Doug Collins

Sam Bermas-Dawes / GPB News

U.S. Rep. Doug Collins joined Georgia Public Broadcasting's Bill Nigut last week to discuss the Gainesville native’s candidacy for Senate and his close relationship with President Donald Trump.

In an increasingly sour race against Gov. Brian Kemp-appointee Sen. Kelly Loeffler, Collins said he is running as a different kind of conservative who can appeal to a wider field of potential voters.

JACQUELYN MARTIN / AP

Georgia’s secretary of state has set the qualifying period for the special U.S. Senate election featuring Republican Sen. Kelly Loeffler and GOP Rep. Doug Collins. Qualifying in the race will take place next week from March 2-6, Secretary of State Brad Raffensperger’s office announced Monday.

That’s the same window that candidates in other 2020 Georgia races must officially declare to get on the ballot. The move could limit the amount of opposition that Loeffler, who was sworn in Jan. 6, will face.

J. Scott Applewhite / AP

Friday on Political Rewind, President Trump says he is considering naming Georgia Congressman Doug Collins permanent director of national intelligence. The move would end what is becoming a nasty campaign battle between Collins and Sen. Kelly Loeffler as they position themselves for the November special Senate election.

In an interview with Political Rewind just hours before the president’s comments, Collins signaled he would likely choose the Senate race over an administration position.


Andrew Harnik / AP

Tuesday on Political Rewind, it is a crowded field in the race for the Senate seat held now held by Gov. Brian Kemp appointee Sen. Kelly Loeffler. A feisty battle between Loeffler and Rep. Doug Collins is sparking division between GOP leaders.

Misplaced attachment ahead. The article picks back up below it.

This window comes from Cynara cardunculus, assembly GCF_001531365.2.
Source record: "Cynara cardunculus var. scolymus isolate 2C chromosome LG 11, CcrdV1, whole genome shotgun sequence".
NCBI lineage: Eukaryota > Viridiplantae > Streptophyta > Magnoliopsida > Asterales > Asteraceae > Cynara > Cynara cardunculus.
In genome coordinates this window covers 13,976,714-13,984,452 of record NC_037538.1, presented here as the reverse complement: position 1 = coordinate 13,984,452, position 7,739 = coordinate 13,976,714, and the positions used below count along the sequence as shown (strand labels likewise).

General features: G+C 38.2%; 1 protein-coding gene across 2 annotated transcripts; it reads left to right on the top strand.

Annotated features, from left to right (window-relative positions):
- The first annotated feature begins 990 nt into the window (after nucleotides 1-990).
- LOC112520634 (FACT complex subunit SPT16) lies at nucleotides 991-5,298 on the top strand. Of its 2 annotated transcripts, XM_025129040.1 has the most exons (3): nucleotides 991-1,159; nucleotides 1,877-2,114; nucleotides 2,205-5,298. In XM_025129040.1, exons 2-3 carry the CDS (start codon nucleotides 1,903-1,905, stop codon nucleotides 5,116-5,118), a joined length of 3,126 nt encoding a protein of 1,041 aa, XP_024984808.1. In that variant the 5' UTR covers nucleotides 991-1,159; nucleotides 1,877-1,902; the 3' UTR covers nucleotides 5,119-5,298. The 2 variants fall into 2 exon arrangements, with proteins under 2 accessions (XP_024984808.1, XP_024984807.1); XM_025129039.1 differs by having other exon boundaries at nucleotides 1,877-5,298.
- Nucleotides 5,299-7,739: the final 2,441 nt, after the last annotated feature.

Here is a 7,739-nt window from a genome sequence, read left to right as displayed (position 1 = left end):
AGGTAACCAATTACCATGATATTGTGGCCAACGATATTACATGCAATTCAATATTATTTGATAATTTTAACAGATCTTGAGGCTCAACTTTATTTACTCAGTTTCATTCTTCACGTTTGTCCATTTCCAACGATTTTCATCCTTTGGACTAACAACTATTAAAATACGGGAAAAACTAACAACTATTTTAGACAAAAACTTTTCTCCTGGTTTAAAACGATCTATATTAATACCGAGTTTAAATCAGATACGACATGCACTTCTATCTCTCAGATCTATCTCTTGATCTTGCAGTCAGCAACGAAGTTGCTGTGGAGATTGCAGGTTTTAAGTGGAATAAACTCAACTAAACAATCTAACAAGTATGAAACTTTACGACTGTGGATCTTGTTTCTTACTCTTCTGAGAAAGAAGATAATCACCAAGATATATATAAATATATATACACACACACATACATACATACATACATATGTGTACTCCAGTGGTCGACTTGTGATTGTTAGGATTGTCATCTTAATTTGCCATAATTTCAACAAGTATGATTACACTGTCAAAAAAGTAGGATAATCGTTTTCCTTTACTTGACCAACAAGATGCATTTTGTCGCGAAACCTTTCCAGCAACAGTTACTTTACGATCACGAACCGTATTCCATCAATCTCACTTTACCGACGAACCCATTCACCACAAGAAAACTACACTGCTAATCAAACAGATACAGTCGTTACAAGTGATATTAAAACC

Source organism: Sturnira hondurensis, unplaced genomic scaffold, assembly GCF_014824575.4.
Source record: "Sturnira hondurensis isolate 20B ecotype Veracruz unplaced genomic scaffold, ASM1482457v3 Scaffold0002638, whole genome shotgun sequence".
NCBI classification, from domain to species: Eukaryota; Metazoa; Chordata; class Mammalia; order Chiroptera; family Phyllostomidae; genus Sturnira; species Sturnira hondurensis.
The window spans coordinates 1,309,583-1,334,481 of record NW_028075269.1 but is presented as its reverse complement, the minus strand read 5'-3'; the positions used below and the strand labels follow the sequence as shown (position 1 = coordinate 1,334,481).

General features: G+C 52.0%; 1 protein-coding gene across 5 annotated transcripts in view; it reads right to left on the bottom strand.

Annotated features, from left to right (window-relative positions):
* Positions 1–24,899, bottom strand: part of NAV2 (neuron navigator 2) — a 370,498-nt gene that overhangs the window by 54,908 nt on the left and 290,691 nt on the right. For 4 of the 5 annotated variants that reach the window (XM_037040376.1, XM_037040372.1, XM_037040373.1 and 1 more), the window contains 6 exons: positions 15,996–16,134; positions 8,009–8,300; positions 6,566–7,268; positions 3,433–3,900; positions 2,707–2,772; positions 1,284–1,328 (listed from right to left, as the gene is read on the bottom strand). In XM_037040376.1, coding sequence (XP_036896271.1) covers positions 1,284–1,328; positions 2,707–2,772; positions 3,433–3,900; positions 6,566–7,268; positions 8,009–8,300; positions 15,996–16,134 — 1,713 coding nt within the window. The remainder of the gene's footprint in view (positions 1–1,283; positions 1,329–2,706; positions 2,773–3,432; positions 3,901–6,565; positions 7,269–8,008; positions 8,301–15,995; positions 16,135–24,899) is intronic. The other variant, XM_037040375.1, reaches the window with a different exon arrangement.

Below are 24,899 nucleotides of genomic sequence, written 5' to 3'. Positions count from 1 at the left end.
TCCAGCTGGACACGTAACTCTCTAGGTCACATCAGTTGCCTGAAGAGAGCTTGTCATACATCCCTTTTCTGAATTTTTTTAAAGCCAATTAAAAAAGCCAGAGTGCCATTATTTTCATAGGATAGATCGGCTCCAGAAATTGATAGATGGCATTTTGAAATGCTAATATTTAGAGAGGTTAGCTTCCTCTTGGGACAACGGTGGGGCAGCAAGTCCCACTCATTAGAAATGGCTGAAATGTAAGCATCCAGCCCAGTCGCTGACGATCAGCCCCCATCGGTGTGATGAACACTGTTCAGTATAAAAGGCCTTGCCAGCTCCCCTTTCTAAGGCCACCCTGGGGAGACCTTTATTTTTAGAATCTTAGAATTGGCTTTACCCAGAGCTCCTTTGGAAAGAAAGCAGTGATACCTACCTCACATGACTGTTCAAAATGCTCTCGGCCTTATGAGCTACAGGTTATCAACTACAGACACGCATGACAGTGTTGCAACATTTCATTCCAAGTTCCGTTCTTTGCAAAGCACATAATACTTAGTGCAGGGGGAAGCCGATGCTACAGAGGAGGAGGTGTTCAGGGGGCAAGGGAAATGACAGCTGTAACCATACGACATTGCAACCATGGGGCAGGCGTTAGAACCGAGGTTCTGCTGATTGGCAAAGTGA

Our panel discussed the latest developments in that race.


Jacquelyn Martin / AP

Friday on Political Rewind, President Donald Trump hinted that he is looking for a compromise to end the showdown between U.S. Sen. Kelly Loeffler and U.S. Rep. Doug Collins. The two Georgia Republicans are running for the same U.S. Senate seat.

Trump did not make it clear he will step into the contest or how he thinks he could resolve the head-to-head battle.


Precinct captain Carl Voss of Des Moines displays the Iowa Democratic Party caucus reporting app on his phone outside of the Iowa Democratic Party headquarters in Des Moines, Iowa, Tuesday, Feb. 4, 2020.
AP Photo/Nati Harnik

On this edition of Political Rewind, it's our second live show of the day as we await the results of Monday night's Iowa caucuses.  At least some results are expected later in the day, but will we learn the winner?  A big question for all candidates: how much will the delay impact fundraising and their performance in New Hampshire?


Rama / Wikimedia

On Friday's Political Rewind, House Speaker David Ralston has ended speculation that the legislature could pass a bill forcing primary elections for both Georgia U.S. Senate seats this year. The proposed measure appeared to be designed to offer GOP Senate candidate Doug Collins a leg up in his battle with Sen. Kelly Loeffler.

It could have put legislators on a collision course with Gov. Brian Kemp, who favors an election that puts candidates of both parties on a special election ballot in November.


Stephen Fowler | GPB News

Georgia Secretary of State Brad Raffensperger wants to postpone any changes to a so-called "jungle primary" rule until after this November's special election, avoiding a May primary contest between appointed Sen. Kelly Loeffler (R-Ga.) and Congressman Doug Collins (R-Gainesville) while making other changes the chief elections official desires.

In a statement, Raffensperger agreed with earlier comments House Speaker David Ralston (R-Blue Ridge) made about eliminating the election rule that sees all candidates, regardless of party, on the same ballot.

David Goldman / AP

Thursday on Political Rewind, Rev. Raphael Warnock, the pastor of historic Ebenezer Baptist Church, announced he is a candidate for Sen. Kelly Loeffler’s U.S. Senate seat.

Georgia Democrats have urged Warnock to enter the race because they see him as a unifying candidate the party can rally around.


J. Scott Applewhite / AP

Wednesday on Political Rewind, Congressman Doug Collins has now made it official. The Gainesville-native announced earlier today he is running for the Senate seat currently occupied by Sen. Kelly Loeffler.

He downplayed expectations that a battle between him and Sen. Loeffler will create a deep rift in the Georgia Republican party. 


Rep. Doug Collins (R-9) joins Political Rewind to talk through the current issues on Capitol Hill and his work as the top Republican on the House Judiciary Committe.
GPB